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F-22 to fly again  (Source: USAF)
Raptor set to fly above 50,000 as restriction lifts

The grounding of the USAF F-22 Raptor fleet has dragged on for months as the investigation into what caused issues with the onboard oxygen generation system were investigated. At this point, there is still no clear answer on what gave multiple pilots hypoxia-like symptoms during flights. Affected pilots in several instances were found to have toxins in their blood.

Last week, reports indicated that USAF chief Gen. Norton Schwartz would be 
given options to grant flight status back to the F-22 fleet. Schwartz has approved a plan that will allow the 160 F-22 aircraft in the fleet to fly above 50,000 feet according to Defense News. The Raptor has a 60,000-foot ceiling.

The life support systems will be inspected daily on all of the aircraft, and all the systems will be extensively inspected before any of the jets take to the skies. The plan also calls for F-22 pilots to undergo physiological tests and to have additional protective equipment when they fly. Exactly what the extra equipment would be is unknown.

"We now have enough insight from recent studies and investigations that a return to flight is prudent and appropriate," Schwartz said. "We're managing the risks with our aircrews, and we're continuing to study the F-22's oxygen systems and collect data to improve its performance." 

As the F-22 fleet is preparing to return to the skies, the long-delayed and over budget F-35 fighter is again 
under pressure. USAF Secretary Michael Donley pledged support to the F-35 on September 19. However, with budget cuts coming and Washington looking for everything they can find to cut costs, Donley didn’t offer answers to what functionalities on the F-35 the USAF would be willing to lose to bring the cost of the fighters down.

Donley said that it would be difficult to eliminate core functionality from the program. "There are 12 core functions in the Air Force, there are none that we can just jettison," Donley said. "Each of those core functions is performing an important mission not just for the Air Force but the joint team."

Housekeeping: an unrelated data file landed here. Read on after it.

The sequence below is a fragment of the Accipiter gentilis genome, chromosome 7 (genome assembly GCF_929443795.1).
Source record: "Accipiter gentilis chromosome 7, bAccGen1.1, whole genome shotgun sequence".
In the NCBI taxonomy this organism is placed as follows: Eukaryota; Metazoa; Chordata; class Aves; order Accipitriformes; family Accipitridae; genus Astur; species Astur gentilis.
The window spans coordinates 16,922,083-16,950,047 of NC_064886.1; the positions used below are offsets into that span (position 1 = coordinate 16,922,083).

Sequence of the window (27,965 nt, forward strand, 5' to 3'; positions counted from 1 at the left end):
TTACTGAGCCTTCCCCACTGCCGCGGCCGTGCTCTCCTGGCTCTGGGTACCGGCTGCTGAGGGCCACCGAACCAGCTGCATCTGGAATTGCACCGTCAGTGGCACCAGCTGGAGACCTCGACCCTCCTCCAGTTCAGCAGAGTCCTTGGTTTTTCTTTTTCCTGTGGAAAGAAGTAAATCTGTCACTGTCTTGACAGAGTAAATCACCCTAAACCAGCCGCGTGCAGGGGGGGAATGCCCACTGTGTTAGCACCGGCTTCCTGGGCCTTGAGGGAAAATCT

Lockheed Martin says that as of now the F-35B STOVL version of the fighter is ahead on flight testing slightly and will be heading to sea trials in the first week of October if all goes as planned. The carrier-based F-35C will start sea trials next spring according to officials.



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RE: I hope
By nafhan on 9/20/2011 5:30:06 PM , Rating: 2
quote:
Look for manned aircraft to be accompanied by unmanned escorts that will be directed similar to existing on-board weapon systems.
Why? I'm not seeing what advantage this has over keeping the human "pilots" physically separated from the action. In fact it seems to have a rather glaring disadvantage in that you'd essentially have a single point of failure for several aircraft.

I could see something along the lines of AWACS (where the human pilot would be in theater, yet still physically removed from combat) making sense in some situations, though.


RE: I hope
By Manch on 9/21/2011 9:08:14 AM , Rating: 3
Lag. The current UAV's still experience a good bit of lag from the command til execution. It still takes a couple seconds for that signal to get there from teh other side of the planet. That's a long time. Currently this is fine for a UAV that's doing 8's in the sky tracking targets on the ground but for a fighter AC that would be no good.

The ides behind this is, the flying would be largely autonomous, but the targeting would be controlled by the manned AC. Also, losing the "main AC" wouldnt mean the drones would become useless. They would merely go into an automatic mode and can still be command remotely from a home station to return, etc.

Here's a few scenarios this would be useful for:

A drone escort for bombers. Targeting officers could order teh drones to protect the bomber group if AWACS or the bomber itself detects incoming.

A fighter AC(F-22) with a bunch of drones could be used to enforce a no fly zone.

Also the drones could be used to protect the main AC from missiles etc by intercepting it with itself.

Basically all of this boild down to shortening the kill chain. a pilot could just as quickly target an enemy with a drone as a missile.


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